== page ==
Activities and Trips
ICO CDT students take part in a number of professional development activities and cohort-building trips during their time as a PhD student. Below you can get an overview of what these are. The NEF CDT will have a broadly similar program of activities and trips that you can read here.
Activities and Trips
Public Engagement Training
Public Engagement Training gives students the tools to engage with the public when talking about their research. This can be an essential but easily overlooked part of carrying out research, as the need for explaining and engaging with the public is only growing it is very helpful to get training on this. Students get a chance to try out what they've learnt when they run stalls at the Cambridge Science Festival and Great Exhibition Road Festival at Imperial.
Entrepreneurship Training gives students an insight into the business applications of their PhD program, covering both entrepreneurship in terms of start ups and how this can be applied from within companies to further your career. Over several days of talks, activities, and presentations, students hear how others have managed to turn their research into commercially viable businesses. With plenty of opportunities to hear expert advice and develop then pitch their own products, this course can broaden skillsets and potentially open up a new avenue that many will not have heard much about.
The Student Conference is organised and run by the students themselves. These have been well attended and highly rated. The students present on subjects they feel are important in the nuclear sector and invite speakers from industry and academia to attend give talks. In 2019 the conference was on the Sustainability of Nuclear Energy.
The Nuclear Research Institute in Romania is an opportunity to experience an operational nuclear research facility and witness and undertake various experiments covering nuclear enerfy generation. The tour includes TRIGA Research Reactor, Hot Cell Lab, and the Spectroscopy Lab. With plenty of demonstrations and hands-on experiments this is always considered a highlight for students.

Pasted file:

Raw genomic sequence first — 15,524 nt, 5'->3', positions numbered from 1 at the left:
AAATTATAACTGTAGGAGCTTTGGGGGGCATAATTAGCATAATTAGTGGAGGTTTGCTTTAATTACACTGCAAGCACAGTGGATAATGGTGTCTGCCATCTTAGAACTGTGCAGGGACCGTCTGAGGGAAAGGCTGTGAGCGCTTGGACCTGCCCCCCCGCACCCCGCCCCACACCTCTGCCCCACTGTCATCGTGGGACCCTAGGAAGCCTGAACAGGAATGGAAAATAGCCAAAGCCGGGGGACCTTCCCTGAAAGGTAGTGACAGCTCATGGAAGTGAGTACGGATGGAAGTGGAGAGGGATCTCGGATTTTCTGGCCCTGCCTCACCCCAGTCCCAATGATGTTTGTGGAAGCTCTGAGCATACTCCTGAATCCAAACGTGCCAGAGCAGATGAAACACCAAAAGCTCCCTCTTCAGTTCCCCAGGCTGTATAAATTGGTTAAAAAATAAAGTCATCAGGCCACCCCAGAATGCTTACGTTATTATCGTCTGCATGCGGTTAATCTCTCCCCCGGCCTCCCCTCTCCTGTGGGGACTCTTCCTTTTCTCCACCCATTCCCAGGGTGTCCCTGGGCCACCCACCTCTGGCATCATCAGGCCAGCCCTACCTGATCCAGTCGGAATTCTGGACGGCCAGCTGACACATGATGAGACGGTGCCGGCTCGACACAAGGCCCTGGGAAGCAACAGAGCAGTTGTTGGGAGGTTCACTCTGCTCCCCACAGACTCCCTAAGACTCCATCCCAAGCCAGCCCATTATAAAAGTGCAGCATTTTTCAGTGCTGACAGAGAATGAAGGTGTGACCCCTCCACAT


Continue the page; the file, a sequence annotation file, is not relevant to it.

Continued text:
Sizewell B is a chance to see how an active commerical nuclear power station works, with a guided tour of the UK's only PWR reactor plant. Highlights include: a walk inside the enromous turbine room, seeing the intake point where over 3 million of litres of seawater are taken in every minute, and hearing from EDF staff firsthand about the impressive design and safety features of the site.
SCK-CEN in Mol, Belgium shows students around a number of sites; two research reactors, one for irradiation and another used for optimising decommissioning techniques; the Laboratory for High and Medium level activity, and the HADES underground laboratory. This gives an inside look at a number of facilities on the research side, which most people would not otherwise be aware of. In particular the HADES underground laboratory, at 225 m deep, is a memorable visit.
Sellafield and Springfield
The visits to Sellafield and Springfield are combined to maximise the time spent in the North West of England. On these visits students get a look at decommissioning and fuel manufacturing, essential parts of the nuclear power industry. This tour is particularly interesting as students see how organisations tackle the challenges of the nuclear industry, operating on far bigger time scales than other commercial sectors.
The US trip involves visits to the Oak Ridge National Laboratory (ORNL) in Tennessee and the Idaho National Laboratory (INL) in Idaho. These are two of the US Department of Energy's network of laboratories and both carry out groundbreaking research in the fields of materials, energy and nuclear power. These give the students a look at a range of projects using cutting edge research that they would not normally get a chance to see. Overall this is a highly rated trip, made possible by partnerships with research institutions in the US.